Public spats between President Goodluck Jonathan and former President Olusegun Obasanjo are becoming a staple diet of news. The two men have been at each other’s throat since Obasanjo started showing disinclination towards Jonathan’s second term about a year ago. Only last November, they were in the news over their divergent approaches to the Boko Haram insurgency. After Obasanjo’s scathing criticism of the handling of Boko Haram. Jonathan had responded by also putting down the former president’s handling of the Odi crisis, in the president’s home state of Bayelsa, in 1999, which was widely condemned as genocide.
Then on Tuesday, the former president started another round of the tirades, also centred on Boko Haram. Obasanjo in an interview with CNN suggested “a carrot and stick approach” toward the Islamic terror group and criticised Jonathan for “just using the stick.” To Obasanjo, Jonathan was “doing one aspect of it well, but the other aspect must not be forgotten.”
It was a curious perspective from a man who barely two months was in the news for recommending draconian measures. But Obasanjo’s opinion, certainly, did not warrant the indecorous response from presidential spokesman Reuben Abati. Abati responded on Twitter, where he described Obasanjo’s views on Boko Haram as “contradiction and confusion writ large.”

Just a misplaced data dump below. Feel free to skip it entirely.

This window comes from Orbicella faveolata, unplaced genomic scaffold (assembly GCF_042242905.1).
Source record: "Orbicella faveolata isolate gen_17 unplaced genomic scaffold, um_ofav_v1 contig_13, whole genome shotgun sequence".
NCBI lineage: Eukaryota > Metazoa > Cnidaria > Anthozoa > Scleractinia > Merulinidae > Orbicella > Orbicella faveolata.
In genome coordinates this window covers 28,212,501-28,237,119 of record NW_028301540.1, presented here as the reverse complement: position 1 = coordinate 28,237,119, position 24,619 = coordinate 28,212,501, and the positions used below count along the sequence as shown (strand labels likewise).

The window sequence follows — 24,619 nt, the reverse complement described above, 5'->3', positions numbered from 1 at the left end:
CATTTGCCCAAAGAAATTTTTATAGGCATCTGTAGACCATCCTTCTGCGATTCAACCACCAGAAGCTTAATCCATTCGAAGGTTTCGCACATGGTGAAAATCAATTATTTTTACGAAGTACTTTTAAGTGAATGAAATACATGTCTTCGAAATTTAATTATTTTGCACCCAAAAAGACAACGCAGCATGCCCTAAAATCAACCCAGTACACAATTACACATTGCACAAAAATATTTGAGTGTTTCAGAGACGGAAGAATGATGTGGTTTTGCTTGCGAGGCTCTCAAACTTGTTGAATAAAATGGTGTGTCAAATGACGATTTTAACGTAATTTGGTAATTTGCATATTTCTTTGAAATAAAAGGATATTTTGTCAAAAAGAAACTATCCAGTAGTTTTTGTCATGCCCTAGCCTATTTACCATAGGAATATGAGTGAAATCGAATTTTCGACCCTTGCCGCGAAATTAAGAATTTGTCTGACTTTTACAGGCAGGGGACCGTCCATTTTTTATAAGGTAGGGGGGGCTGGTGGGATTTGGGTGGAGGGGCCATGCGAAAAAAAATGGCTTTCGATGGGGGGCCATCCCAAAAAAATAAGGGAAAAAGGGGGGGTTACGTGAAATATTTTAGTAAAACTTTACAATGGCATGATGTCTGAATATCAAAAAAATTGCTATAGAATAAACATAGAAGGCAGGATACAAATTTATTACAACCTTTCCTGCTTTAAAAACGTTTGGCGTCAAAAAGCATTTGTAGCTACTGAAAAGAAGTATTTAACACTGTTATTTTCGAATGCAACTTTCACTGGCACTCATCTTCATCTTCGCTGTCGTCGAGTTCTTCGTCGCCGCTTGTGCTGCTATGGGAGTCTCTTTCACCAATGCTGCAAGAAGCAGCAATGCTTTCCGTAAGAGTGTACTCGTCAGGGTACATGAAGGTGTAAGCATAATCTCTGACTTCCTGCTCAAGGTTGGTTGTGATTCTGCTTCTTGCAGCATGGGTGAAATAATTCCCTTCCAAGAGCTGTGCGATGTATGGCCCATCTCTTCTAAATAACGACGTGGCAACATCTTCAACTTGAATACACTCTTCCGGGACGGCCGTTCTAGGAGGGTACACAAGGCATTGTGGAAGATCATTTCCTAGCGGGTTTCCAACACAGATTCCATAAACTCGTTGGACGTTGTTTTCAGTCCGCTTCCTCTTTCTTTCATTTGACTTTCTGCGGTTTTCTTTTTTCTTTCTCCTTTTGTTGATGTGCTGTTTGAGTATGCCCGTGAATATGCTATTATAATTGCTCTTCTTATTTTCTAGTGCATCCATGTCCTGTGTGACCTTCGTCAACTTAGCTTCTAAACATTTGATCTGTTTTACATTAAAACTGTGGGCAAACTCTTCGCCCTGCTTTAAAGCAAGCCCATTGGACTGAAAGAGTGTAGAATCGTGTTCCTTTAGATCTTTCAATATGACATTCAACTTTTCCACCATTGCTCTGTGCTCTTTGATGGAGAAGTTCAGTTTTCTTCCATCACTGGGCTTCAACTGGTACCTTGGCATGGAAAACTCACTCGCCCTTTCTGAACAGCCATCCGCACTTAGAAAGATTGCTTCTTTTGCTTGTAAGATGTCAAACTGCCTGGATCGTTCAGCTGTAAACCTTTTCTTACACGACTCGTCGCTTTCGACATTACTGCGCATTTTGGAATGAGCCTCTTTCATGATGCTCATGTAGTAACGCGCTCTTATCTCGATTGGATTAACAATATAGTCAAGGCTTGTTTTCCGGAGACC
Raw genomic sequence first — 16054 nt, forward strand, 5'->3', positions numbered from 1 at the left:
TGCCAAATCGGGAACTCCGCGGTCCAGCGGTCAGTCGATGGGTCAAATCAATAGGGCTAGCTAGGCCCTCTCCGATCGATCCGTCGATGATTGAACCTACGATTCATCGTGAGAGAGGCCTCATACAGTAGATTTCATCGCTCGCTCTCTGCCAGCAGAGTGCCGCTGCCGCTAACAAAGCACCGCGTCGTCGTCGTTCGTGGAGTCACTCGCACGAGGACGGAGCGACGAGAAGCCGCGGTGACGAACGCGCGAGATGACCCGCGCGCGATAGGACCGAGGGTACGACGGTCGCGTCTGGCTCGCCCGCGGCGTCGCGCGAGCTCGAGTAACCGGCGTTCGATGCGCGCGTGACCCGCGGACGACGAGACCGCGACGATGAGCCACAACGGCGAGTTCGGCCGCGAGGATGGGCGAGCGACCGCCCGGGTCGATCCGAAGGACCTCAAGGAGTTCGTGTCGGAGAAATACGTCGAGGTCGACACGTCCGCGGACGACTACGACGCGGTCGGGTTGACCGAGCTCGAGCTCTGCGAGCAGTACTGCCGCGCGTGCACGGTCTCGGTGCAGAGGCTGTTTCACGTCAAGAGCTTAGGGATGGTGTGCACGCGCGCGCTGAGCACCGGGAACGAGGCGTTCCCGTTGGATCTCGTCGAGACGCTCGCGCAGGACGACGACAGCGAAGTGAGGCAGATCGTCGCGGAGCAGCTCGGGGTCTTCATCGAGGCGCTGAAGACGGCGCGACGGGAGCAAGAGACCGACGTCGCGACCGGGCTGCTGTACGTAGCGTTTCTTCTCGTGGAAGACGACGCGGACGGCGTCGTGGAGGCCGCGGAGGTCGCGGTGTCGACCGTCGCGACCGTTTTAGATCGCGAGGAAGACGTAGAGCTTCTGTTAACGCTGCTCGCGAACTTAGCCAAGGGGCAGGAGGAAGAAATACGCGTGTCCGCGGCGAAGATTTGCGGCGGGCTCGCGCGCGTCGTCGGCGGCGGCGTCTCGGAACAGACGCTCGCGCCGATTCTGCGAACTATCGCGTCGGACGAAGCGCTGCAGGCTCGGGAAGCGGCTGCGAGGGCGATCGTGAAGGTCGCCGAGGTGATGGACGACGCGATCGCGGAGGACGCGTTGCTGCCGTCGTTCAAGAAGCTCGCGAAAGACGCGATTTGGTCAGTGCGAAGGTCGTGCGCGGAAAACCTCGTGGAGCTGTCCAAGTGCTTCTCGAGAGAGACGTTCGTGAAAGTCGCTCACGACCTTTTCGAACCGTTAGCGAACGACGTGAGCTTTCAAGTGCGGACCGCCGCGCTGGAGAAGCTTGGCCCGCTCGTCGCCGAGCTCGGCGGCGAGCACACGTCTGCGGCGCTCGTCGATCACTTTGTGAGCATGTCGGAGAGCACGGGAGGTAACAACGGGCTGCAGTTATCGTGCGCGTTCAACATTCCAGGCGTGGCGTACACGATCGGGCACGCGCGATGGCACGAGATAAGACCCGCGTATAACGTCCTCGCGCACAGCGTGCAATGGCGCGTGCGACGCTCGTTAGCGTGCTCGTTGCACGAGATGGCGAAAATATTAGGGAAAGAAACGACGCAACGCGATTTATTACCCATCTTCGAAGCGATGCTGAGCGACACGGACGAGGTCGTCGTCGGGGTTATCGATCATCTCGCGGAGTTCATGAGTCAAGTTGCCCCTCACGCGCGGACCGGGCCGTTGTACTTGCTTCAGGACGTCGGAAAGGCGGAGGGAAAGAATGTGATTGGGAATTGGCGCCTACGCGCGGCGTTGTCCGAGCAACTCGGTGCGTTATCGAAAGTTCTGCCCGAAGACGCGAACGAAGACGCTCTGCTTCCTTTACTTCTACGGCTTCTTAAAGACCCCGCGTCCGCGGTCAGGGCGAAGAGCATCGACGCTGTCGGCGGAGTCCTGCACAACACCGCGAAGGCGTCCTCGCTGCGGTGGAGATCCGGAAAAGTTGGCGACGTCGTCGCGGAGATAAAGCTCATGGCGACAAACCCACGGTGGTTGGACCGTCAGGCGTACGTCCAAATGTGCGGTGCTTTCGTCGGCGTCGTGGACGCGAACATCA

In a country where ostentation and self-aggrandisement are like a way of life, the two leaders may be enjoying the opportunities to hit at each other’s weak points. But their actions definitely diminish the country and the presidency. Jonathan appeared to recognise this fact when last year he, reportedly, warned his aides against throwing caustic tirades at the former president. But he has seemed to remain deaf to the apparent disregard of his own directive on Obasanjo.
The two leaders must learn to play their politics with decorum for the sanity of the country and its leadership.